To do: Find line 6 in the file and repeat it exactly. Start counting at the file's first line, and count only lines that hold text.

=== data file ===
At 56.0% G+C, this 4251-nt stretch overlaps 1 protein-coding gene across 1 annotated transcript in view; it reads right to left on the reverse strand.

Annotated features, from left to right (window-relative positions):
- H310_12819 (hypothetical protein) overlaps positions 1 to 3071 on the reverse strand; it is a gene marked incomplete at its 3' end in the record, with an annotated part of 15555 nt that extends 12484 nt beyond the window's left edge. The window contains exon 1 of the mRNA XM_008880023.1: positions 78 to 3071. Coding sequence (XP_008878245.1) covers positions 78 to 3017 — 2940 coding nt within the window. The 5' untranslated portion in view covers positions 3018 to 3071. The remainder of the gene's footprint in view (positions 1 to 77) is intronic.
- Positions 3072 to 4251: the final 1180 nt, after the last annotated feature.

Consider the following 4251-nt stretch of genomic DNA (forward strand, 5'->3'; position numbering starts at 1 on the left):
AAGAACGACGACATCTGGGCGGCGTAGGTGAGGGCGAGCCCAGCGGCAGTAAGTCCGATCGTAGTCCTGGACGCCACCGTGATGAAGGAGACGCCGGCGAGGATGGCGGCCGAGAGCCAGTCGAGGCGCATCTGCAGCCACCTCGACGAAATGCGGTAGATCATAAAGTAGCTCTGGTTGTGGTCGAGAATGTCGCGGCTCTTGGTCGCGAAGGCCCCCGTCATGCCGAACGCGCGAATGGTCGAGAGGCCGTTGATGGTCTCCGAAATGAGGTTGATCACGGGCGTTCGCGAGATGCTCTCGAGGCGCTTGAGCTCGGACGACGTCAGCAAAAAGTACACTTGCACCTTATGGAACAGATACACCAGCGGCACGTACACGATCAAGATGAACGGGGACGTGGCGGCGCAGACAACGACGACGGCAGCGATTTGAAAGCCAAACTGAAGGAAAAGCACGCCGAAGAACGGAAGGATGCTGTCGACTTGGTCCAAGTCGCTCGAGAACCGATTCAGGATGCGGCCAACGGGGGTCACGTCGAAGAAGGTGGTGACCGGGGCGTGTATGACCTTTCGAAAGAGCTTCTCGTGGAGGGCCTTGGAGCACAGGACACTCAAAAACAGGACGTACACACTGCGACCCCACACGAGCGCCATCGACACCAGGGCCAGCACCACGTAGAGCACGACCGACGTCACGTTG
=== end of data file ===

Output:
AAGAACGACGACATCTGGGCGGCGTAGGTGAGGGCGAGCCCAGCGGCAGTAAGTCCGATCGTAGTCCTGGACGCCACCGTGATGAAGGAGACGCCGGCGAGGATGGCGGCCGAGAGCCAGTCGAGGCGCATCTGCAGCCACCTCGACGAAATGCGGTAGATCATAAAGTAGCTCTGGTTGTGGTCGAGAATGTCGCGGCTCTTGGTCGCGAAGGCCCCCGTCATGCCGAACGCGCGAATGGTCGAGAGGCCGTTGATGGTCTCCGAAATGAGGTTGATCACGGGCGTTCGCGAGATGCTCTCGAGGCGCTTGAGCTCGGACGACGTCAGCAAAAAGTACACTTGCACCTTATGGAACAGATACACCAGCGGCACGTACACGATCAAGATGAACGGGGACGTGGCGGCGCAGACAACGACGACGGCAGCGATTTGAAAGCCAAACTGAAGGAAAAGCACGCCGAAGAACGGAAGGATGCTGTCGACTTGGTCCAAGTCGCTCGAGAACCGATTCAGGATGCGGCCAACGGGGGTCACGTCGAAGAAGGTGGTGACCGGGGCGTGTATGACCTTTCGAAAGAGCTTCTCGTGGAGGGCCTTGGAGCACAGGACACTCAAAAACAGGACGTACACACTGCGACCCCACACGAGCGCCATCGACACCAGGGCCAGCACCACGTAGAGCACGACCGACGTCACGTTG